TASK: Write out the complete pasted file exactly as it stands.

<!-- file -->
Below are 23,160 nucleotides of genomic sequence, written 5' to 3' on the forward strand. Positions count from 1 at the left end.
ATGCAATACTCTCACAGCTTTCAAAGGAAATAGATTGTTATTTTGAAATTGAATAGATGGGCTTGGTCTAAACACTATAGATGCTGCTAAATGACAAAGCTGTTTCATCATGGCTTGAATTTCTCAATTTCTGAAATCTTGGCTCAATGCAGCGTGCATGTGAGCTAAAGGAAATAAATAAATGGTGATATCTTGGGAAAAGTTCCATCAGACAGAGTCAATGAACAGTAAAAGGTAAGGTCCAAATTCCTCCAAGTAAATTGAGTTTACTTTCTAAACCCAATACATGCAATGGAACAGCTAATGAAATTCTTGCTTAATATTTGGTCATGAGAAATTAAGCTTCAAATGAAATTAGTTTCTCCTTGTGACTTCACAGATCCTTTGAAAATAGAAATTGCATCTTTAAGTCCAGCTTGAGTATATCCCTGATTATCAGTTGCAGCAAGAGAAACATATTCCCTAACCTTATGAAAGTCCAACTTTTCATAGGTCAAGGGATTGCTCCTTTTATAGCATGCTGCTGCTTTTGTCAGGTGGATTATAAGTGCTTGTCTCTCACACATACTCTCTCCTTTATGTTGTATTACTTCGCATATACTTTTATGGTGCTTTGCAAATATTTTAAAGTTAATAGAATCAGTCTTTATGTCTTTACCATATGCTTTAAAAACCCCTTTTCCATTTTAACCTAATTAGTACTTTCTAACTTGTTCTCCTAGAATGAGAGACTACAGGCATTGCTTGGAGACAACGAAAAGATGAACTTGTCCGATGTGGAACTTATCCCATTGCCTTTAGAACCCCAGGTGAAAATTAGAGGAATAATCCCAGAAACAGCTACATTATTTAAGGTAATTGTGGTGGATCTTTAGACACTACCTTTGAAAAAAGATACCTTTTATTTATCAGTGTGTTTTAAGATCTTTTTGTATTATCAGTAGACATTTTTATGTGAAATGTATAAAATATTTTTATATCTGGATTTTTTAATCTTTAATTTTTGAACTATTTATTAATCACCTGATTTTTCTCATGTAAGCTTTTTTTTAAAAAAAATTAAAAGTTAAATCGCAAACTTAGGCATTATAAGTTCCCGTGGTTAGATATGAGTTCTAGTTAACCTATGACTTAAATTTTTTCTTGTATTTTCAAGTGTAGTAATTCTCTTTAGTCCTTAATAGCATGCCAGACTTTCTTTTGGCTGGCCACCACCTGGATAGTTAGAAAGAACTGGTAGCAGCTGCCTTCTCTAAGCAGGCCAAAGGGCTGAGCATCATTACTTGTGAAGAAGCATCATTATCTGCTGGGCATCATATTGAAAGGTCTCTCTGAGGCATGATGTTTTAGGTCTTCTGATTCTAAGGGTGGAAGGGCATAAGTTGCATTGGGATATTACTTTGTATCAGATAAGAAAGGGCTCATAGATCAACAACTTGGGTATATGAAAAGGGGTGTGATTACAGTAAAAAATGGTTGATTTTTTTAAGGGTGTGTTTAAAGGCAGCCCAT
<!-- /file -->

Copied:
Below are 23,160 nucleotides of genomic sequence, written 5' to 3' on the forward strand. Positions count from 1 at the left end.
ATGCAATACTCTCACAGCTTTCAAAGGAAATAGATTGTTATTTTGAAATTGAATAGATGGGCTTGGTCTAAACACTATAGATGCTGCTAAATGACAAAGCTGTTTCATCATGGCTTGAATTTCTCAATTTCTGAAATCTTGGCTCAATGCAGCGTGCATGTGAGCTAAAGGAAATAAATAAATGGTGATATCTTGGGAAAAGTTCCATCAGACAGAGTCAATGAACAGTAAAAGGTAAGGTCCAAATTCCTCCAAGTAAATTGAGTTTACTTTCTAAACCCAATACATGCAATGGAACAGCTAATGAAATTCTTGCTTAATATTTGGTCATGAGAAATTAAGCTTCAAATGAAATTAGTTTCTCCTTGTGACTTCACAGATCCTTTGAAAATAGAAATTGCATCTTTAAGTCCAGCTTGAGTATATCCCTGATTATCAGTTGCAGCAAGAGAAACATATTCCCTAACCTTATGAAAGTCCAACTTTTCATAGGTCAAGGGATTGCTCCTTTTATAGCATGCTGCTGCTTTTGTCAGGTGGATTATAAGTGCTTGTCTCTCACACATACTCTCTCCTTTATGTTGTATTACTTCGCATATACTTTTATGGTGCTTTGCAAATATTTTAAAGTTAATAGAATCAGTCTTTATGTCTTTACCATATGCTTTAAAAACCCCTTTTCCATTTTAACCTAATTAGTACTTTCTAACTTGTTCTCCTAGAATGAGAGACTACAGGCATTGCTTGGAGACAACGAAAAGATGAACTTGTCCGATGTGGAACTTATCCCATTGCCTTTAGAACCCCAGGTGAAAATTAGAGGAATAATCCCAGAAACAGCTACATTATTTAAGGTAATTGTGGTGGATCTTTAGACACTACCTTTGAAAAAAGATACCTTTTATTTATCAGTGTGTTTTAAGATCTTTTTGTATTATCAGTAGACATTTTTATGTGAAATGTATAAAATATTTTTATATCTGGATTTTTTAATCTTTAATTTTTGAACTATTTATTAATCACCTGATTTTTCTCATGTAAGCTTTTTTTTAAAAAAAATTAAAAGTTAAATCGCAAACTTAGGCATTATAAGTTCCCGTGGTTAGATATGAGTTCTAGTTAACCTATGACTTAAATTTTTTCTTGTATTTTCAAGTGTAGTAATTCTCTTTAGTCCTTAATAGCATGCCAGACTTTCTTTTGGCTGGCCACCACCTGGATAGTTAGAAAGAACTGGTAGCAGCTGCCTTCTCTAAGCAGGCCAAAGGGCTGAGCATCATTACTTGTGAAGAAGCATCATTATCTGCTGGGCATCATATTGAAAGGTCTCTCTGAGGCATGATGTTTTAGGTCTTCTGATTCTAAGGGTGGAAGGGCATAAGTTGCATTGGGATATTACTTTGTATCAGATAAGAAAGGGCTCATAGATCAACAACTTGGGTATATGAAAAGGGGTGTGATTACAGTAAAAAATGGTTGATTTTTTTAAGGGTGTGTTTAAAGGCAGCCCAT